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The Japanese economy has been experiencing significant and positive change since the election of Prime Minister Shinzo Abe in 2012. After a sustained period of economic stagnation, Japan’s return to growth is being fuelled by Abe’s transformative economic policies.
ETFs can provide a cost-effective and efficient way of capturing this growth. However, investors may wonder how an index-tracking ETF can take environmental, social and governance (ESG) considerations into account.
To answer this question, it is important to understand Japan’s corporate governance history and culture, and a particular push for change in recent years.
Japanese Corporate Culture
During the post-war era, Japan’s economy was largely led by corporate banks under protective measures such as cross-shareholdings, and the repayment of debt was traditionally prioritised over returns on equity (ROE) and dividend pay-outs.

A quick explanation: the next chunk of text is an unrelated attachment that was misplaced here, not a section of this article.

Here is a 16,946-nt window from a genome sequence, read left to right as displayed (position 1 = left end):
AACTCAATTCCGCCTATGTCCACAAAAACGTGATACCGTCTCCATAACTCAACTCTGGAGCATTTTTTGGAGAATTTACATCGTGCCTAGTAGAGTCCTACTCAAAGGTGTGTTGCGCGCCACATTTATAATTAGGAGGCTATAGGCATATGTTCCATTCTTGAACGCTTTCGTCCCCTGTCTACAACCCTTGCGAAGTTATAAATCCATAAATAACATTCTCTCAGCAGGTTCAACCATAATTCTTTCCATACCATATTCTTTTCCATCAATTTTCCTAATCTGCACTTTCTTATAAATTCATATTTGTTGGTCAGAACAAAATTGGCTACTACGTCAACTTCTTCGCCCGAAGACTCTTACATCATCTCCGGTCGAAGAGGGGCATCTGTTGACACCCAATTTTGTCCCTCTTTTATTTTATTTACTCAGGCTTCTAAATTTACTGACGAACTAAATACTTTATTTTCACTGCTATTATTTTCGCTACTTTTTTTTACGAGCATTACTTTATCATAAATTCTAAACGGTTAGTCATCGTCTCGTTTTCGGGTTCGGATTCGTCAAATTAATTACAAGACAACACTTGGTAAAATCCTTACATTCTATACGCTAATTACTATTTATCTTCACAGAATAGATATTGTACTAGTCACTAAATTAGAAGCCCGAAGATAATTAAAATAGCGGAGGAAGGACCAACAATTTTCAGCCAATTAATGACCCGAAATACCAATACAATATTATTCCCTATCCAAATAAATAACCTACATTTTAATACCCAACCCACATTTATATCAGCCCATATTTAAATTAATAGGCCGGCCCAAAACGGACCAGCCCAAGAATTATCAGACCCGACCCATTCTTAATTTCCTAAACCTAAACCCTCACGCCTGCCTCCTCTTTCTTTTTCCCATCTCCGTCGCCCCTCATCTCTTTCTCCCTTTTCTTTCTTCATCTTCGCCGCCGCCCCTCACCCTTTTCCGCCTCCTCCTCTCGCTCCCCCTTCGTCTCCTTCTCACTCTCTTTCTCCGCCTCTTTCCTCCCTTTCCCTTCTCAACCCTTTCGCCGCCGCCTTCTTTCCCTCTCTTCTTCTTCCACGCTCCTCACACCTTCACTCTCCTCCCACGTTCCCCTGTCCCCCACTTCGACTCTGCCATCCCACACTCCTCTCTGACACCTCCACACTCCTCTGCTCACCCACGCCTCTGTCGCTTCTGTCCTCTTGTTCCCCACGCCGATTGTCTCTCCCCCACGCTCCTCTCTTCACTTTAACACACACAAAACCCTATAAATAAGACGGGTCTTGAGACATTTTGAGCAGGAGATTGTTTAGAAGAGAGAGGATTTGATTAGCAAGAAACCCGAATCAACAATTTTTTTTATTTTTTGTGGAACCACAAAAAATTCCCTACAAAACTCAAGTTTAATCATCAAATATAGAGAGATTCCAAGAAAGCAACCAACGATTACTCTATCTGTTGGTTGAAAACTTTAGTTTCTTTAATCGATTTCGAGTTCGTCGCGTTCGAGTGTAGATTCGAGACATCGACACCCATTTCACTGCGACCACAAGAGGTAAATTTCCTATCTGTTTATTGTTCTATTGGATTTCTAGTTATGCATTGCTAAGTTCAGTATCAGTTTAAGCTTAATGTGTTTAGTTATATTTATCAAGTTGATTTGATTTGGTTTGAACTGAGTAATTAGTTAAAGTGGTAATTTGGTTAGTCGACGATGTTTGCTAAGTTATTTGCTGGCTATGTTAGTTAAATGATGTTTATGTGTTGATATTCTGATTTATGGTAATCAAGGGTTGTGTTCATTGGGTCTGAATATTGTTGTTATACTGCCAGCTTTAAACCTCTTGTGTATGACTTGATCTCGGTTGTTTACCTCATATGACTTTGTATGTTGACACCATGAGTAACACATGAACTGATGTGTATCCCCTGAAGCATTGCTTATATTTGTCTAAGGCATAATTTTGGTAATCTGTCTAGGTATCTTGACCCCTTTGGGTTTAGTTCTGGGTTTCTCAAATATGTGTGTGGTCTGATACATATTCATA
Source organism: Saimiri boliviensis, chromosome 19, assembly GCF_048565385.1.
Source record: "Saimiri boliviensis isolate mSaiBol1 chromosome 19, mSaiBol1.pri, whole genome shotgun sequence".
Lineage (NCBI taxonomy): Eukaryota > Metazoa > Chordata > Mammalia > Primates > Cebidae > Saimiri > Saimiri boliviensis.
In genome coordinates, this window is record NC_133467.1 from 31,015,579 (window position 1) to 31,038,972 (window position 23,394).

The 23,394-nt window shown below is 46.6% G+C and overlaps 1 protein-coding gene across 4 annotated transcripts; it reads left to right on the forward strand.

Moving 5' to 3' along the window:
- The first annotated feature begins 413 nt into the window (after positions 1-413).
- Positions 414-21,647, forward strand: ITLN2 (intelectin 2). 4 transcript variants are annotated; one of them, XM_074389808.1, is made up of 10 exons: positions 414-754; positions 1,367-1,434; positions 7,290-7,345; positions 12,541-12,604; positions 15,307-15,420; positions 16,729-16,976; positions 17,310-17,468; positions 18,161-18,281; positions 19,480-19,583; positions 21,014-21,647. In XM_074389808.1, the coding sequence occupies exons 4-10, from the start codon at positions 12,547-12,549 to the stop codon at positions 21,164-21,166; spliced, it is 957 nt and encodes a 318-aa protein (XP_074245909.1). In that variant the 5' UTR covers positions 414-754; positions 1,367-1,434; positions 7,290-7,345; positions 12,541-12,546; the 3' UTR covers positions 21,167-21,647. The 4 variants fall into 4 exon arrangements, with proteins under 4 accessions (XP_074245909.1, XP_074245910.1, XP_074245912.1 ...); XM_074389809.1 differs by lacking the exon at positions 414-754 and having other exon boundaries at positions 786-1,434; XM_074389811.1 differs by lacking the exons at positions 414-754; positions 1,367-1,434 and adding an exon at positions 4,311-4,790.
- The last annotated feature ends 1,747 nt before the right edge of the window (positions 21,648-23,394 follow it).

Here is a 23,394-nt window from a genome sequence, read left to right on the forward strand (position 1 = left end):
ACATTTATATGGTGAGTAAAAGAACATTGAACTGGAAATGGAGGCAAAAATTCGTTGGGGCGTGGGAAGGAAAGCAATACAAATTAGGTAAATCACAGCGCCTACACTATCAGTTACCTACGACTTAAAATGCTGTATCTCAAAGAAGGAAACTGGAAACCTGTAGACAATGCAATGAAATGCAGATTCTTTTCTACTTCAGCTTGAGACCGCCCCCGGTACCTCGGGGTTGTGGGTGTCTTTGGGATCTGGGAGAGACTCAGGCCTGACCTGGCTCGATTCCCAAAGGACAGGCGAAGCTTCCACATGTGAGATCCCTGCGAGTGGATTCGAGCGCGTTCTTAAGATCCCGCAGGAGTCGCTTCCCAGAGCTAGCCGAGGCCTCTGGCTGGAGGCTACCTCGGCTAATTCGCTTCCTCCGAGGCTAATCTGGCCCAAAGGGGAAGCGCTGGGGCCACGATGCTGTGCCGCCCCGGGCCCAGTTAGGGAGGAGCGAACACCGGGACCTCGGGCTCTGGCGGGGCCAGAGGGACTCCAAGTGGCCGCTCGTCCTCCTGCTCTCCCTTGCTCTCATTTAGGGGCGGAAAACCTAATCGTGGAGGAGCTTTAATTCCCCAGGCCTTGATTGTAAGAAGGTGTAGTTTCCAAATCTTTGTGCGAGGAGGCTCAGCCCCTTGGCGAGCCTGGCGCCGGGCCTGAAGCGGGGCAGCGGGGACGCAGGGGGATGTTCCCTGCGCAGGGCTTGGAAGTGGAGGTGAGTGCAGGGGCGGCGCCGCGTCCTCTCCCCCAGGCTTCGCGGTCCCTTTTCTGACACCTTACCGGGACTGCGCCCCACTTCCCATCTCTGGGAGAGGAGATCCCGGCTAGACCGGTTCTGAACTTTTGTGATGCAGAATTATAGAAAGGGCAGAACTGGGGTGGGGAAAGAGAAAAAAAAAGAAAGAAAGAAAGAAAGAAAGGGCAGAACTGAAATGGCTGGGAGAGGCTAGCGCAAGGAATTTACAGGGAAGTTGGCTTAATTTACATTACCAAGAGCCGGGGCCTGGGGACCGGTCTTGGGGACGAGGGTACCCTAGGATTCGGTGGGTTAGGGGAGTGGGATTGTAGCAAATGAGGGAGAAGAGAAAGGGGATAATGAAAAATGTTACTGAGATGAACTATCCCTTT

Japanese companies tend to have significantly more cash on their balance sheets than those in other countries, and they are more reluctant to distribute this cash to shareholders. When coupled with the cross-shareholding culture, where companies (particularly in financial services) hold the shares of other firms for reasons of business relationships, this can lead to management complacency.
An example is when Japanese companies uniformly set a dividend payout ratio of 30% and a total payout ratio (including buybacks) of 50%, regardless of an individual company’s earnings growth. In aggregate, this results in lower ROE and a less attractive investment case.
Stewardship Code and Corporate Governance Code
To help improve companies’ attractiveness to outside investors, Abe introduced the Stewardship Code and Corporate Governance Code, in 2014 and 2015 respectively.
These codes have the dual aim of altering company behaviour and boosting the Japanese equity market. The aim is to ensure that shareholder returns are prioritised by reducing cross-shareholdings, enhancing capital efficiency, increasing governance and distributing excess cash on balance sheets. The Stewardship Code has since been revised to strengthen it further, with companies now urged to disclose details of proxy votes.